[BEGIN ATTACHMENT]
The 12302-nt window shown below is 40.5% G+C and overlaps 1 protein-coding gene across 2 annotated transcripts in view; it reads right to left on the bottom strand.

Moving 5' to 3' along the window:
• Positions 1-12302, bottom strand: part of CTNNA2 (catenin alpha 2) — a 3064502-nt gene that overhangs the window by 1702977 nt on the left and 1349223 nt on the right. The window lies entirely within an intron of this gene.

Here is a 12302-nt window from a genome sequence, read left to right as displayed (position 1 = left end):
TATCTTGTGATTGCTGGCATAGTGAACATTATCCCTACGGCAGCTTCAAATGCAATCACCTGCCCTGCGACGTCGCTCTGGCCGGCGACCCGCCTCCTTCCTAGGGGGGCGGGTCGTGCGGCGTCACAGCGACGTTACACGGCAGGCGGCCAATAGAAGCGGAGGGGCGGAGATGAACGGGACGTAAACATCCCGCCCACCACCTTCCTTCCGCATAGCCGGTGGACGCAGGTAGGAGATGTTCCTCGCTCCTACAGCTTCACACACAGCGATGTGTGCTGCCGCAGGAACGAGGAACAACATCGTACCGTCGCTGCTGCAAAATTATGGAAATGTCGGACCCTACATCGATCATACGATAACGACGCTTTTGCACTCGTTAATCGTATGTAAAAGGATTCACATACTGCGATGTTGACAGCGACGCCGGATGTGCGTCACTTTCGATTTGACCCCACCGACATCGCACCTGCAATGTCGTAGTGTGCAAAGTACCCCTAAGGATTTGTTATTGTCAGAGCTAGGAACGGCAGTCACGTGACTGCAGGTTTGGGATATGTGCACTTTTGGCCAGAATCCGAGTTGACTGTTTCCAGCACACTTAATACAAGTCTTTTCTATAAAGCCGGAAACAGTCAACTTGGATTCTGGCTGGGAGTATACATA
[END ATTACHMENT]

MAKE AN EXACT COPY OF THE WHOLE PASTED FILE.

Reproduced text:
The 12302-nt window shown below is 40.5% G+C and overlaps 1 protein-coding gene across 2 annotated transcripts in view; it reads right to left on the bottom strand.

Moving 5' to 3' along the window:
• Positions 1-12302, bottom strand: part of CTNNA2 (catenin alpha 2) — a 3064502-nt gene that overhangs the window by 1702977 nt on the left and 1349223 nt on the right. The window lies entirely within an intron of this gene.

Here is a 12302-nt window from a genome sequence, read left to right as displayed (position 1 = left end):
TATCTTGTGATTGCTGGCATAGTGAACATTATCCCTACGGCAGCTTCAAATGCAATCACCTGCCCTGCGACGTCGCTCTGGCCGGCGACCCGCCTCCTTCCTAGGGGGGCGGGTCGTGCGGCGTCACAGCGACGTTACACGGCAGGCGGCCAATAGAAGCGGAGGGGCGGAGATGAACGGGACGTAAACATCCCGCCCACCACCTTCCTTCCGCATAGCCGGTGGACGCAGGTAGGAGATGTTCCTCGCTCCTACAGCTTCACACACAGCGATGTGTGCTGCCGCAGGAACGAGGAACAACATCGTACCGTCGCTGCTGCAAAATTATGGAAATGTCGGACCCTACATCGATCATACGATAACGACGCTTTTGCACTCGTTAATCGTATGTAAAAGGATTCACATACTGCGATGTTGACAGCGACGCCGGATGTGCGTCACTTTCGATTTGACCCCACCGACATCGCACCTGCAATGTCGTAGTGTGCAAAGTACCCCTAAGGATTTGTTATTGTCAGAGCTAGGAACGGCAGTCACGTGACTGCAGGTTTGGGATATGTGCACTTTTGGCCAGAATCCGAGTTGACTGTTTCCAGCACACTTAATACAAGTCTTTTCTATAAAGCCGGAAACAGTCAACTTGGATTCTGGCTGGGAGTATACATA